GENEVA (Reuters) - The United Nations called on Saudi Arabia on Tuesday to provide information about women’s rights activists arrested ahead of the lifting of a ban on women driving that is part of Crown Prince Mohammed bin Salman’s reform programme.
The U.N. human rights office said the government should ensure the women and other campaigners in custody have due process.
The crackdown on women’s rights activists, just weeks before a much-hyped lifting of the has revived doubts about Prince Mohammed approach to reforms in the kingdom.
Nearly a dozen prominent activists, mostly women who for years urged reforms that are now being implemented, were arrested this month, drawing a rare expression of concern from the U.N. human rights office on Tuesday.
Six women and three men are known to remain in custody facing very serious allegations that “could lead to draconian sentences”, U.N. human rights spokeswoman Liz Throssell told a Geneva briefing.
Their exact whereabouts is unknown and most of them have only been permitted to make a single telephone call to their families since they were arrested, she said.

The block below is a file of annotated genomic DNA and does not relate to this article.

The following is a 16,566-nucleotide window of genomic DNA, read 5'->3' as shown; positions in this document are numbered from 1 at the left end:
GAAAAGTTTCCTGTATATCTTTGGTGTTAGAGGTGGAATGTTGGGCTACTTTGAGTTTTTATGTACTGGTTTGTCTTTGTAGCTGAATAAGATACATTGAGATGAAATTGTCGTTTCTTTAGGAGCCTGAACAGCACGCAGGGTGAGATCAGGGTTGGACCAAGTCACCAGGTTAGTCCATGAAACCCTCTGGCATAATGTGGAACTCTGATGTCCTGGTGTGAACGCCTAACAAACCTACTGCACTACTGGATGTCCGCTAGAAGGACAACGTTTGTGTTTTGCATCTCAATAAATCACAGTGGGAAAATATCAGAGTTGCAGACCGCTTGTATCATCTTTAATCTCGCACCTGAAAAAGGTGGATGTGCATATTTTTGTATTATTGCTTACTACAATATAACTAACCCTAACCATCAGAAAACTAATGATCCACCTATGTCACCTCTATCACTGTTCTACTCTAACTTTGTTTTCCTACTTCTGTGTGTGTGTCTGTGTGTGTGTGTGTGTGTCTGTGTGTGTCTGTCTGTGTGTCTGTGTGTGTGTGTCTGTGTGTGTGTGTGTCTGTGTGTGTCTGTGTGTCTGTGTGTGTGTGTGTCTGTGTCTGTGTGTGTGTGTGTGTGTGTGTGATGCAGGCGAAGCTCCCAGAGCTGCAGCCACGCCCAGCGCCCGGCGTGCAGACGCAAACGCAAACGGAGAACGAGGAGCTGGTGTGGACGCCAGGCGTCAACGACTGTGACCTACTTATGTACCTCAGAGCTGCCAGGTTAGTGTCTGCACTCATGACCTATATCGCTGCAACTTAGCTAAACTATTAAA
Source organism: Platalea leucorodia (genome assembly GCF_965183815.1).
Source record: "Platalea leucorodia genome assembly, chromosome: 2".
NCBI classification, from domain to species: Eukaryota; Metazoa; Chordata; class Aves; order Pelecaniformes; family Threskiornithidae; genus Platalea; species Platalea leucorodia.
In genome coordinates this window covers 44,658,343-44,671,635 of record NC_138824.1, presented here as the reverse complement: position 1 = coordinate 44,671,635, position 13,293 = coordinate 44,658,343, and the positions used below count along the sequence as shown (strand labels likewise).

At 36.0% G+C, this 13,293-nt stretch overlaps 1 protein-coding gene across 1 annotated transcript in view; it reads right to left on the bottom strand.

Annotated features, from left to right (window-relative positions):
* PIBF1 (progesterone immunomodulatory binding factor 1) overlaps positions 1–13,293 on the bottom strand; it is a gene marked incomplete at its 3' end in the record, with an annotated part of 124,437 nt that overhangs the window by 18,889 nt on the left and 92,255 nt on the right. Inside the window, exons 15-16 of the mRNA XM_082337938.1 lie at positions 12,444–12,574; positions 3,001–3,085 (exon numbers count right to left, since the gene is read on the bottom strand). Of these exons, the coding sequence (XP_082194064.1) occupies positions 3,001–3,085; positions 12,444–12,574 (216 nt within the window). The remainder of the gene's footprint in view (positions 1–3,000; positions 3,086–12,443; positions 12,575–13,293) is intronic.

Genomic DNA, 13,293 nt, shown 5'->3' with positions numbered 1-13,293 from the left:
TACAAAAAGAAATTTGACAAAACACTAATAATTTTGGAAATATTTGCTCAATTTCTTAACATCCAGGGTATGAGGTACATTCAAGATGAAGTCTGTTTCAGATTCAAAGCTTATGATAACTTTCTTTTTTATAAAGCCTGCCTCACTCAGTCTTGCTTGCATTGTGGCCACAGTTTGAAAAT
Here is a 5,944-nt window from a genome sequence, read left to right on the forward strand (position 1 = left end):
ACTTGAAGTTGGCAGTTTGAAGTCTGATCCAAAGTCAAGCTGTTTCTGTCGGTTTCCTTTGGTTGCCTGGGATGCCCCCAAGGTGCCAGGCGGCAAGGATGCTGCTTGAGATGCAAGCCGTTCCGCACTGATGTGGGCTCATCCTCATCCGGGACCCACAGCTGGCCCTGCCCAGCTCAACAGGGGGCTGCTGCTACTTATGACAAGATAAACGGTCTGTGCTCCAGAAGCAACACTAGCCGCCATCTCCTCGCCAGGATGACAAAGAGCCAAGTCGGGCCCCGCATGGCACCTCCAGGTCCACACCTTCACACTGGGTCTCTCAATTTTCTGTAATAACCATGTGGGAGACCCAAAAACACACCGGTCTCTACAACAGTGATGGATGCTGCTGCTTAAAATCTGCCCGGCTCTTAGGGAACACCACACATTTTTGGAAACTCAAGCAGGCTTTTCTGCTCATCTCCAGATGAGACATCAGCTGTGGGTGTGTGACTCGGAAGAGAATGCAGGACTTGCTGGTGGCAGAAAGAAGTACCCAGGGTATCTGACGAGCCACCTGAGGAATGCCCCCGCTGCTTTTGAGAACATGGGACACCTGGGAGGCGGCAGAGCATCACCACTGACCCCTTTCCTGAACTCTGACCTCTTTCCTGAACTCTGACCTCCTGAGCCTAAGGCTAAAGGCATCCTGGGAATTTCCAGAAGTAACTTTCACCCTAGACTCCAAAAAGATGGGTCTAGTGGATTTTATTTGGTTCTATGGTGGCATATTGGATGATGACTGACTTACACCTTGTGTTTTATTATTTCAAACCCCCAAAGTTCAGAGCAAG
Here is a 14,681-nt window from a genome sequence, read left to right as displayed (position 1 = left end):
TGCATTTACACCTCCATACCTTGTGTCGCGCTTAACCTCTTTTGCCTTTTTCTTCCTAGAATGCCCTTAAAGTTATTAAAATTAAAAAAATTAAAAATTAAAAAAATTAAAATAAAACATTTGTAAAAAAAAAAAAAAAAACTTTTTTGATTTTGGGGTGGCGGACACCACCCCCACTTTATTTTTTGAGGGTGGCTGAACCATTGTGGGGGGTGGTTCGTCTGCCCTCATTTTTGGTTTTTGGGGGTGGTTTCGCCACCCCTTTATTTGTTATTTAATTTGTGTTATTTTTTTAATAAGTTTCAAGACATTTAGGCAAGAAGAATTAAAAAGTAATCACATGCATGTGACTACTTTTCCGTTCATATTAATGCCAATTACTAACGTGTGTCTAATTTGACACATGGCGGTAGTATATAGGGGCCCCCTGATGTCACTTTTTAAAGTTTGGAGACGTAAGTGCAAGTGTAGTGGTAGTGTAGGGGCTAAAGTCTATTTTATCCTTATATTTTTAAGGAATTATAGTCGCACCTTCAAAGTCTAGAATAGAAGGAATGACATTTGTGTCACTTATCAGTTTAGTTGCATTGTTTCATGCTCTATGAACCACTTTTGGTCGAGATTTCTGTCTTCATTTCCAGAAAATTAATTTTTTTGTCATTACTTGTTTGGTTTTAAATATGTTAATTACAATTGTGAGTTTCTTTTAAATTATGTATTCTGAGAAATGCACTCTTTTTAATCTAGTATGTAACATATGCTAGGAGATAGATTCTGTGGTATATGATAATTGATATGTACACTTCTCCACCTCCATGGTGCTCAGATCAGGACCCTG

“We urge the Saudi Arabian authorities to reveal their locations, and ensure their rights to due process guarantees,” Throssell said. “If, as it appears, their detention is related solely to their work as human rights defenders and activists on women’s issues, they should be released immediately.”
They are entitled to the right to legal representation, to know the nature of the charges against them, to have access to their families and to be brought before an impartial tribunal within a reasonable period of time, she added.
Saudi authorities should provide information about a Saudi prince, Nawaf Talal Rasheed, reported to be missing since being deported from Kuwait on May 12 and to make clear if was arrested and on what grounds, she said. He is also Qatari national.
Reporting by Stephanie Nebehay; Editing by Tom Miles and Matthew Mpoke Bigg